Managing the Middle-Income Transition
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Managing the Middle-Income Transition

Challenges Facing the People’s Republic of China

Edited by Juhzon Zhuang, Paul Vandenberg and Yiping Huang

The growth model of the People’s Republic of China has been based on high investments, exports, low-cost advantage, and government interventions. This model has successfully transformed the country from a low-income to an upper middle-income economy. However, the model has generated contradictions that could undermine future growth. Making the transition to high income requires greater reliance on efficiency and productivity improvement, innovation, and market competition. This book examines the challenges faced by the People’s Republic of China in sustaining robust growth, and policy options for making a successful transition to a high-income economy to avoid getting caught in the middle-income trap.
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Chapter 9: Monetary and fiscal operations: a look at the options

Yolanda Fernandez Lommen and L. Randall Wray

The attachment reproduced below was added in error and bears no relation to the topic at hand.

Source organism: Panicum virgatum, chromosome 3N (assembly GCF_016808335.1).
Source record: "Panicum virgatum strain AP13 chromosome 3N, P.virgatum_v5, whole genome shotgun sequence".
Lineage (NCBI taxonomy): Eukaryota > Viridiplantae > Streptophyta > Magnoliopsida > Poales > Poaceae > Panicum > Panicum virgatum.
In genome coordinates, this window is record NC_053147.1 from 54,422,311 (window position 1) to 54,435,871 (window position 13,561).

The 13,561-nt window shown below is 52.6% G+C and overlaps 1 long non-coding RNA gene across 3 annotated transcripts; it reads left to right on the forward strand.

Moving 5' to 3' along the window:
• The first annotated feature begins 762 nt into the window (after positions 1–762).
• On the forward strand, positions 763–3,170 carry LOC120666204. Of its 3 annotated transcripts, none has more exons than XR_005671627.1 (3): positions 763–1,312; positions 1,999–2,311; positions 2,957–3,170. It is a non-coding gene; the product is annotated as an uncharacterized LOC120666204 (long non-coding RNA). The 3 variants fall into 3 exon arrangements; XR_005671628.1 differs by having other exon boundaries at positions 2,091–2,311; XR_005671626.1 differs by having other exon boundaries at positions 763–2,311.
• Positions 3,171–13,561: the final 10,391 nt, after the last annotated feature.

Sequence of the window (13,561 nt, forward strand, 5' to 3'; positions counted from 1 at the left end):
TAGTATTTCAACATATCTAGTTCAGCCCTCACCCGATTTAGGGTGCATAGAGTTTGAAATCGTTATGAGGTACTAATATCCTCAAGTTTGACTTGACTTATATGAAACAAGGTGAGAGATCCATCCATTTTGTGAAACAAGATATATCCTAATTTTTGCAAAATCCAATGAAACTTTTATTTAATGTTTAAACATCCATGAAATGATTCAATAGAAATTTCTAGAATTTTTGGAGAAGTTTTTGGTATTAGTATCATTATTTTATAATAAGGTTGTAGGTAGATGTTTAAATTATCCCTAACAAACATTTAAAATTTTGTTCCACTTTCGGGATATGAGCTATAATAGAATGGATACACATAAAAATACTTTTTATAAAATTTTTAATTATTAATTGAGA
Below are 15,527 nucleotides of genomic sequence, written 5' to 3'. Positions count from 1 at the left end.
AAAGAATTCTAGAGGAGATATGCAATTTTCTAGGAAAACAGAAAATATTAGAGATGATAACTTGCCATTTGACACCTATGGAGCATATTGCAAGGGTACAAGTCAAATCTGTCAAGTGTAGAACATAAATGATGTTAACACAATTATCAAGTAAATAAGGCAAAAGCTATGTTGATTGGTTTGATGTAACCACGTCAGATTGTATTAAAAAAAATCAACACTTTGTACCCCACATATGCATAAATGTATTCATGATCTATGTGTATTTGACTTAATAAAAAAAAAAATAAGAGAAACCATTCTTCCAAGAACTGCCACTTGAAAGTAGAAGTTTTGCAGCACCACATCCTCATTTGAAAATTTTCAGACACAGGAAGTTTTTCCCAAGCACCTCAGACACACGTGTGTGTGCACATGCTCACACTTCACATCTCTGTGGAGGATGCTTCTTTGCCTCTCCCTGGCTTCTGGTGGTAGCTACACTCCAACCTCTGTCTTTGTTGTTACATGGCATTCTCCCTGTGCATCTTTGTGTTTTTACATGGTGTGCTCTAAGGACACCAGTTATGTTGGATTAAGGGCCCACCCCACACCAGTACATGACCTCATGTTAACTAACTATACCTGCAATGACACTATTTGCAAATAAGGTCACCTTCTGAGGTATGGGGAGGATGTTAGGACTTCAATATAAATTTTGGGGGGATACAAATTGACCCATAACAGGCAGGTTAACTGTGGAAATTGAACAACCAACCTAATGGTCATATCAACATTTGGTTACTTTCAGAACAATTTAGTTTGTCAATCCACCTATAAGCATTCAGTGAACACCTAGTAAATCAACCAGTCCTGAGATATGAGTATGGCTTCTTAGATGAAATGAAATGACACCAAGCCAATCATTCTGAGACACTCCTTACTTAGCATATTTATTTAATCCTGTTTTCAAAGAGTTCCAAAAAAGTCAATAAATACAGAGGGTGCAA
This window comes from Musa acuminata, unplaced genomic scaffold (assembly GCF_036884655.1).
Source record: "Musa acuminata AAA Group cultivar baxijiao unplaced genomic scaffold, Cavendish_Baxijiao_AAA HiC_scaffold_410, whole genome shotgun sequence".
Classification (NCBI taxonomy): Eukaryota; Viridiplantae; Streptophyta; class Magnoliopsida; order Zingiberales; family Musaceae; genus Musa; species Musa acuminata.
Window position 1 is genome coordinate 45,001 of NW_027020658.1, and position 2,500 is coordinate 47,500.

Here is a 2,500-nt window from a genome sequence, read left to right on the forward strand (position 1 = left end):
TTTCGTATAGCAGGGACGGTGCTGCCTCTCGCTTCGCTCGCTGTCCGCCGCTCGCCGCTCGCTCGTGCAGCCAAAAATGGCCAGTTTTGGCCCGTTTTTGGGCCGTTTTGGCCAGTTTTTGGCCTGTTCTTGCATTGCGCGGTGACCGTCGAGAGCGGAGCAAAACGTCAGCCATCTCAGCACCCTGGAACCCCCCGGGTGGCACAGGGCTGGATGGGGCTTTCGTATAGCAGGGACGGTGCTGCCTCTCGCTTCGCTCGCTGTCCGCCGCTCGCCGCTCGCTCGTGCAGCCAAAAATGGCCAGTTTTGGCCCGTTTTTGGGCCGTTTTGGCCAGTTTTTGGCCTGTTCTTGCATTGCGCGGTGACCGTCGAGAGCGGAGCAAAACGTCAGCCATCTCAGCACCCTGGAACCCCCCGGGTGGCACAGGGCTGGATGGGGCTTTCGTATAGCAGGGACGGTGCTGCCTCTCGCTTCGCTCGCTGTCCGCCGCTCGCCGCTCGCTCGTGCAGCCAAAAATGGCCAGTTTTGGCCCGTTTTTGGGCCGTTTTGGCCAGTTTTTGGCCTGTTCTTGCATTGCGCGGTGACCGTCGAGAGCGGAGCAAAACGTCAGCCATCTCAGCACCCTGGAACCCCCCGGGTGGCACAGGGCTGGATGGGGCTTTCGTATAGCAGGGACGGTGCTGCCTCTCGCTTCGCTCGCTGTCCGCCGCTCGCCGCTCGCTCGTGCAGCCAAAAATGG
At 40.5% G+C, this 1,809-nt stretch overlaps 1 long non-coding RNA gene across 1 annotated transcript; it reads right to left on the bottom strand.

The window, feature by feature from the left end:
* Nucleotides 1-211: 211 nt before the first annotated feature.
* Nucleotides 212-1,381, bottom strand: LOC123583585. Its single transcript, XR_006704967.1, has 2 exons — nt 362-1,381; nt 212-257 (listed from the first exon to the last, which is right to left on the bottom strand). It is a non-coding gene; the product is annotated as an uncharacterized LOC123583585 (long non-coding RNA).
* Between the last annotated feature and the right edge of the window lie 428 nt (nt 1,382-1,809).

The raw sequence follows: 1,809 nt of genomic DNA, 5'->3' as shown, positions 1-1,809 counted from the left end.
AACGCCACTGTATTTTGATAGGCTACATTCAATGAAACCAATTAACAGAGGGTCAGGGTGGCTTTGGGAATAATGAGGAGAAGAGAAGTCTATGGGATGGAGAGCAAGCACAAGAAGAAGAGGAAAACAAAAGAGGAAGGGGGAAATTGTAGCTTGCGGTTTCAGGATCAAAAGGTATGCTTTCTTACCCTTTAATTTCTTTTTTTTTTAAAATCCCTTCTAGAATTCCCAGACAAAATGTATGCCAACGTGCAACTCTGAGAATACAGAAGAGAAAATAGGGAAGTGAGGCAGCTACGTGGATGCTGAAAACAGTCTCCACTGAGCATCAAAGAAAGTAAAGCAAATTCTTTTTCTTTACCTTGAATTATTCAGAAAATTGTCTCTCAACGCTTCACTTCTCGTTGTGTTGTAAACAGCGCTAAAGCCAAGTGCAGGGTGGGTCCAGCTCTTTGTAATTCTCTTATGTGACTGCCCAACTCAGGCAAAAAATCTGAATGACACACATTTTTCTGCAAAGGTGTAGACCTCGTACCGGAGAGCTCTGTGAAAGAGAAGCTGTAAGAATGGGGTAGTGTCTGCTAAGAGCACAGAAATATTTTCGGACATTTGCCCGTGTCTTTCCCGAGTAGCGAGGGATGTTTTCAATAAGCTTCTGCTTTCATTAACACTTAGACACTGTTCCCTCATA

The People’s Republic of China (PRC) operates a sovereign currency, albeit in a dollar-standard world in which the vast majority of international transactions are denominated and often cleared in United States (US) dollars. This chapter explores the policy space available to the PRC as a sovereign currency issuer, and concludes that the central government has the fiscal capacity to continue pursuing economic growth at a pace consistent with its development objectives. The government can afford to spend on its development path and it has the policy space to do so even if it means incurring a fiscal deficit. Here, the PRC is in a similar position to other monetarily sovereign nations, most of which run budget deficits. Even so, excessive government spending can fuel inflation—and this chapter does not argue for greater government spending in the PRC in itself. Instead, it recommends that while total government spending in the PRC might be at the right level, the distribution between central and local government spending appears to be imbalanced. For one thing, corporations and local governments are probably issuing too much debt relative to their income flows and the central government issuing too little. If central government policy is tight, slower economic growth could put the balance sheets of domestic currency users in a potentially precarious position. If the current account surplus is reduced, or if the central government tries to move toward a balanced budget, the economic slowdown will be aggravated.

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